Whitney Bertram, Operations Manager
A lot of what I do daily, I learned from my mom. Make the bed. Say “please.” Floss. Turn off the light when you leave the room. Walk the dog. And always send a thank you note.
Growing up, my siblings and I always had to send a handwritten thank you note after receiving a gift. We had a deadline of one week.
To this day, I still receive a thank you note from each of my sisters and brother after Christmas and their birthdays, even if they thanked me in person.
In this electronic age, it’s easy to shoot off a quick email or post on someone’s Facebook wall. Sending handwritten notes is becoming such a lost art that I’ve even received “thank you for your thank you note” notes. People genuinely appreciate the simple act of a handwritten thank you. I often display the ones I receive on my desk or pin them to my bulletin board as opposed to a quick “delete.”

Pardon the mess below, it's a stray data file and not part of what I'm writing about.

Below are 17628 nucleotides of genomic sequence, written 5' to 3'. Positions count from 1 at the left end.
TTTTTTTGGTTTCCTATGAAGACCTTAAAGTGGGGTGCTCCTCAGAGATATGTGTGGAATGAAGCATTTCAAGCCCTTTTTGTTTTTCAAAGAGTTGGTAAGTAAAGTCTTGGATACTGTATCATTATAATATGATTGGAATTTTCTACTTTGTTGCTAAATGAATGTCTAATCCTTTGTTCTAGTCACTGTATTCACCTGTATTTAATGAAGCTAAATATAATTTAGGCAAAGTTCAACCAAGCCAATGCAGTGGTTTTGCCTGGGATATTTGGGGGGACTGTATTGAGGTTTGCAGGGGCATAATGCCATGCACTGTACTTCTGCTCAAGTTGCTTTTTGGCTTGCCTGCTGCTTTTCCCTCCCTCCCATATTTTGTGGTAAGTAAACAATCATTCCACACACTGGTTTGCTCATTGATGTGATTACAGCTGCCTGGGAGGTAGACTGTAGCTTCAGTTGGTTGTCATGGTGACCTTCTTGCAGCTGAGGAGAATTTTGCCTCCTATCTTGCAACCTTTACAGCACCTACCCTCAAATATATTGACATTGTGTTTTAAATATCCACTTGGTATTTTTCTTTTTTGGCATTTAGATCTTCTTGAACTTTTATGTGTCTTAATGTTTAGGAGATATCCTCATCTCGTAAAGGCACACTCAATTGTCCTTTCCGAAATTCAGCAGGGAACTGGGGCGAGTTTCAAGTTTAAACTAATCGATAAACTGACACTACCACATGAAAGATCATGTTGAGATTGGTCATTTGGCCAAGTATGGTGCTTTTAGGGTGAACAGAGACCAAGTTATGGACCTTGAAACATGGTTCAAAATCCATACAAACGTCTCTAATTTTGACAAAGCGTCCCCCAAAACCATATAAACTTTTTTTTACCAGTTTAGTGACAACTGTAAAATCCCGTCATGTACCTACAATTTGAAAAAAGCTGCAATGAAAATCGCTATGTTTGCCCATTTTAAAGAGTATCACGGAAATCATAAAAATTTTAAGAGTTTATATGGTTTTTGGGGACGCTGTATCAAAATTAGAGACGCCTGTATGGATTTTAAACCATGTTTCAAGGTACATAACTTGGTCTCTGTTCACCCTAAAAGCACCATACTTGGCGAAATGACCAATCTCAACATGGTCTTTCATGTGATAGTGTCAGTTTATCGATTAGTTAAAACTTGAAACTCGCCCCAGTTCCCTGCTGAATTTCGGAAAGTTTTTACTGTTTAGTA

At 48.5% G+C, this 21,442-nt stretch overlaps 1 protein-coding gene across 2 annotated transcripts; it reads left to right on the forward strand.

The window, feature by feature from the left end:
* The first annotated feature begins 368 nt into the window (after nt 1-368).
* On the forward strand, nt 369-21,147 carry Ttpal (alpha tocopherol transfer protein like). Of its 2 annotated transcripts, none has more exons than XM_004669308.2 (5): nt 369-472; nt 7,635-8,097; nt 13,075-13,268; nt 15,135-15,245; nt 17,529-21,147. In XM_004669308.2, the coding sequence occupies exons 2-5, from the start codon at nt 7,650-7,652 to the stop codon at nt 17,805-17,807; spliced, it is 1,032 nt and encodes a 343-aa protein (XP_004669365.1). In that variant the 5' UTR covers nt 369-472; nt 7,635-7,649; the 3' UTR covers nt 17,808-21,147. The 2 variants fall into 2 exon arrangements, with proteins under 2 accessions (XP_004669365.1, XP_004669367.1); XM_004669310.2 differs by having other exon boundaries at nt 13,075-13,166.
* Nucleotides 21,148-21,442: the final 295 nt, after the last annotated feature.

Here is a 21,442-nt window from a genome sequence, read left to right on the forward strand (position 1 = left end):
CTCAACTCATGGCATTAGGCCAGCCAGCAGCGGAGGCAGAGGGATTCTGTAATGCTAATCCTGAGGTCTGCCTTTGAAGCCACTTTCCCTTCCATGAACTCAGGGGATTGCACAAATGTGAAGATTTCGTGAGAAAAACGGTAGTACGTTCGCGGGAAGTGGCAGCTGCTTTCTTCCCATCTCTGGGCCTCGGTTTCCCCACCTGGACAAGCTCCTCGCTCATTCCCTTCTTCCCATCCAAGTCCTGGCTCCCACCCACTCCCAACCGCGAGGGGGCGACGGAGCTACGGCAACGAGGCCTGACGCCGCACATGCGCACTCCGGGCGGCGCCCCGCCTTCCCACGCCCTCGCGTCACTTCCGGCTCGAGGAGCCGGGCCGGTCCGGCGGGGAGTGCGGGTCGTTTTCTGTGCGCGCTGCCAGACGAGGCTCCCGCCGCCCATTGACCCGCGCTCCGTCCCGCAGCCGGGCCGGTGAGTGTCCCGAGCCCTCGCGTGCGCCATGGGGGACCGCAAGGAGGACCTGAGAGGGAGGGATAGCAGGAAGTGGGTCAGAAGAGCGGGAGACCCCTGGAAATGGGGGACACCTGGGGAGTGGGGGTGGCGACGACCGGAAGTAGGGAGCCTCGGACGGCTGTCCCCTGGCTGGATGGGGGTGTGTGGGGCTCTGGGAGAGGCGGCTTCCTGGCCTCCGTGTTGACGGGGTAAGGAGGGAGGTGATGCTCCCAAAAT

Think about the feeling you get when you check your mailbox and you see your address written in ink. Mail (not including bills, credit card offers or junk) seems to be a thing of the past. A handwritten note can make someone’s day.
Penning a quick note of appreciation to a vendor, sponsor or volunteer takes only a few minutes but will let the recipient know you value their time, effort and support.
Send a thank you email, express your gratitude in person, but never underestimate the sentiment of the handwritten note.